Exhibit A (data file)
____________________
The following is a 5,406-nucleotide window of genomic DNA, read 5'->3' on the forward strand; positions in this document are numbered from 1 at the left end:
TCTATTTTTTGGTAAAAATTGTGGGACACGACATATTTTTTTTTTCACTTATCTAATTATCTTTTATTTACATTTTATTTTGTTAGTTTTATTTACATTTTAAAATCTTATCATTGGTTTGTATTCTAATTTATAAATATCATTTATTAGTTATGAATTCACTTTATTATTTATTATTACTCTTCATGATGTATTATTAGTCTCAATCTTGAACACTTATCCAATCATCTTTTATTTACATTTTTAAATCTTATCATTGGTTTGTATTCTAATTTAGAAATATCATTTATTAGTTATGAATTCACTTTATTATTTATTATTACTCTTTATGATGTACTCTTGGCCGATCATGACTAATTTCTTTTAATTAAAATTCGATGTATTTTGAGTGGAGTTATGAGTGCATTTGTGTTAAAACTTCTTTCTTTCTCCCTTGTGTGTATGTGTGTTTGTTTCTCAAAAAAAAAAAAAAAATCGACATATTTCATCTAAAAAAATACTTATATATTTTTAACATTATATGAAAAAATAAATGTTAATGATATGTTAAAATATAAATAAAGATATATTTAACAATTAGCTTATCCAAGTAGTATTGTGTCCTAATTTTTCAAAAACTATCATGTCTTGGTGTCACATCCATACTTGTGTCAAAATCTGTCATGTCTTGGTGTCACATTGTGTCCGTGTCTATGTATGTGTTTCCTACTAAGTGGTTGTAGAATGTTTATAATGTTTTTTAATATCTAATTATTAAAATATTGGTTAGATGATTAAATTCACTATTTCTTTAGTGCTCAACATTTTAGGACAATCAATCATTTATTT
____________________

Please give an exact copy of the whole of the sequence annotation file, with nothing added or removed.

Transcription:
The following is a 5,406-nucleotide window of genomic DNA, read 5'->3' on the forward strand; positions in this document are numbered from 1 at the left end:
TCTATTTTTTGGTAAAAATTGTGGGACACGACATATTTTTTTTTTCACTTATCTAATTATCTTTTATTTACATTTTATTTTGTTAGTTTTATTTACATTTTAAAATCTTATCATTGGTTTGTATTCTAATTTATAAATATCATTTATTAGTTATGAATTCACTTTATTATTTATTATTACTCTTCATGATGTATTATTAGTCTCAATCTTGAACACTTATCCAATCATCTTTTATTTACATTTTTAAATCTTATCATTGGTTTGTATTCTAATTTAGAAATATCATTTATTAGTTATGAATTCACTTTATTATTTATTATTACTCTTTATGATGTACTCTTGGCCGATCATGACTAATTTCTTTTAATTAAAATTCGATGTATTTTGAGTGGAGTTATGAGTGCATTTGTGTTAAAACTTCTTTCTTTCTCCCTTGTGTGTATGTGTGTTTGTTTCTCAAAAAAAAAAAAAAAATCGACATATTTCATCTAAAAAAATACTTATATATTTTTAACATTATATGAAAAAATAAATGTTAATGATATGTTAAAATATAAATAAAGATATATTTAACAATTAGCTTATCCAAGTAGTATTGTGTCCTAATTTTTCAAAAACTATCATGTCTTGGTGTCACATCCATACTTGTGTCAAAATCTGTCATGTCTTGGTGTCACATTGTGTCCGTGTCTATGTATGTGTTTCCTACTAAGTGGTTGTAGAATGTTTATAATGTTTTTTAATATCTAATTATTAAAATATTGGTTAGATGATTAAATTCACTATTTCTTTAGTGCTCAACATTTTAGGACAATCAATCATTTATTT